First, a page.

10 September 2001
HEWITT PLEDGES REFORM OF WORKERS' PROTECTION
New proposals to improve the law covering employees' rights when the
business they work for transfers to a different employer were
announced today by Trade and Industry Secretary Patricia Hewitt.
The changes to the Transfer of Undertakings (Protection of
Employment) Regulations 1981 - commonly known as the TUPE Regulations
- aim to make the process of business restructuring and public sector
modernisation less threatening for employees and smoother to operate
The main proposals in the consultation document include:
- Options for new rules on when the TUPE Regulations apply,
particularly in cases where services are contracted out;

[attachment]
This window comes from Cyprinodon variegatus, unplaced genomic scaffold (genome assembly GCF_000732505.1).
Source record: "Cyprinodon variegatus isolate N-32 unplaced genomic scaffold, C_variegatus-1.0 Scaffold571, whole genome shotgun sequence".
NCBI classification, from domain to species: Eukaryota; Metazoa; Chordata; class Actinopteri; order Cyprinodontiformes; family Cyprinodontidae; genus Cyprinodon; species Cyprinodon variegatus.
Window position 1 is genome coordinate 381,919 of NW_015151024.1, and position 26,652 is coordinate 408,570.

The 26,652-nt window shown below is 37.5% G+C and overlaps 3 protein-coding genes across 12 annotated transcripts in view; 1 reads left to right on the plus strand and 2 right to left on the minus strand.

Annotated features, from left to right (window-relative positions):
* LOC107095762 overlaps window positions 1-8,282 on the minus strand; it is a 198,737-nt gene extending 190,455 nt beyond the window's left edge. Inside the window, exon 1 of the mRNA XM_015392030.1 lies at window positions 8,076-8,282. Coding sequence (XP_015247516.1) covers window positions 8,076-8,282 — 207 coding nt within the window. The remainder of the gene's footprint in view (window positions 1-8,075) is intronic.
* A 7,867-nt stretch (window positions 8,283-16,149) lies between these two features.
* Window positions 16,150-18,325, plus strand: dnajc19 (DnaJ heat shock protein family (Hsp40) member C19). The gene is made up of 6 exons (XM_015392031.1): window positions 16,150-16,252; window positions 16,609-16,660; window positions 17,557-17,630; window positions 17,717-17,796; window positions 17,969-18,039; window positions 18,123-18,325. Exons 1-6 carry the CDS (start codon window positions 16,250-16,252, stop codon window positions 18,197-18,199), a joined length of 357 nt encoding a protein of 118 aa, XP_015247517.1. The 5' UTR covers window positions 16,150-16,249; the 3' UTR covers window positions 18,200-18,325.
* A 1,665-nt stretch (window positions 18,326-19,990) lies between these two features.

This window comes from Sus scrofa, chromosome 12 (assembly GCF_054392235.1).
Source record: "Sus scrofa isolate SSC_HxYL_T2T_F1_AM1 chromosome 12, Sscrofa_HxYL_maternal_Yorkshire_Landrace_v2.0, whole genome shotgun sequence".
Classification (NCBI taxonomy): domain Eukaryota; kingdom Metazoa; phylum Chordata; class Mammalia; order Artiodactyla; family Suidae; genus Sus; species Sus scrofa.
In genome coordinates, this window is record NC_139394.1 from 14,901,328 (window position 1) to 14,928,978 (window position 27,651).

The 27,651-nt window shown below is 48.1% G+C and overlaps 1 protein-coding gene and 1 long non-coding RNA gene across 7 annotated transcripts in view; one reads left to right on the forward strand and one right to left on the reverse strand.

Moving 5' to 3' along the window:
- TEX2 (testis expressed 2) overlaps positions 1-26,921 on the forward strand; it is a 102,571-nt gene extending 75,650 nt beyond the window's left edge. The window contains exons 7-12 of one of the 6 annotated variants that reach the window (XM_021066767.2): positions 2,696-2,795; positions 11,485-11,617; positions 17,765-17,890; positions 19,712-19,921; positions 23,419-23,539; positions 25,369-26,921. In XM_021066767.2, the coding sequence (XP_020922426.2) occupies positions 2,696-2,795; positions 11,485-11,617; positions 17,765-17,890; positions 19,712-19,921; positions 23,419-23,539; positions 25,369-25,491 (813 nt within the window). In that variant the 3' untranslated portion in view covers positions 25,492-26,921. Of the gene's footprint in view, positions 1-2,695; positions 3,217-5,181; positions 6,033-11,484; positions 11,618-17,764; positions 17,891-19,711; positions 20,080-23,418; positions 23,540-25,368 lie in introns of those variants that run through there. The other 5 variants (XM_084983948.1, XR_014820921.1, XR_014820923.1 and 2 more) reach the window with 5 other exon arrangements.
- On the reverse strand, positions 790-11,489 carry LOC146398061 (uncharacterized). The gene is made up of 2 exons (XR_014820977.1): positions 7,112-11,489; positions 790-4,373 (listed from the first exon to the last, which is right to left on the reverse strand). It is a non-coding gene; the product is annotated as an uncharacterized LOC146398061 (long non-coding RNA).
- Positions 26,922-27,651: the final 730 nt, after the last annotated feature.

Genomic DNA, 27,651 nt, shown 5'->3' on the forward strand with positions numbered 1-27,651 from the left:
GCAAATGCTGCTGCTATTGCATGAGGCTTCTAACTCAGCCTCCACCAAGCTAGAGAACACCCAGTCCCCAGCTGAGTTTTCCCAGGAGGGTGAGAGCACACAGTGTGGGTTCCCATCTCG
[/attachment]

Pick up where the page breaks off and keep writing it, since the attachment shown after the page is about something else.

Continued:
- Proposals for better protection of employees' occupational pension
- Greater flexibility when applying the Regulations to transfers of
insolvent businesses, to make it more attractive for potential buyers
to rescue those businesses and save jobs;
- Better guidance for both employees and employers on the extent of
protection against transfer-related dismissals or changes to terms
and conditions; and,
- A legal requirement for the old employer (transferor) to give the
new employer (transferee) proper notification about the rights and
obligations being transferred.
Outlining the proposals in her speech to the TUC conference today,
Patricia Hewitt said:
"Workers need reassurance that their rights will be safeguarded in
the vital process of public sector reform and in business
restructuring in the private sector. That's why today I am announcing
proposals for the reform of the TUPE arrangements, including looking
at occupational pensions.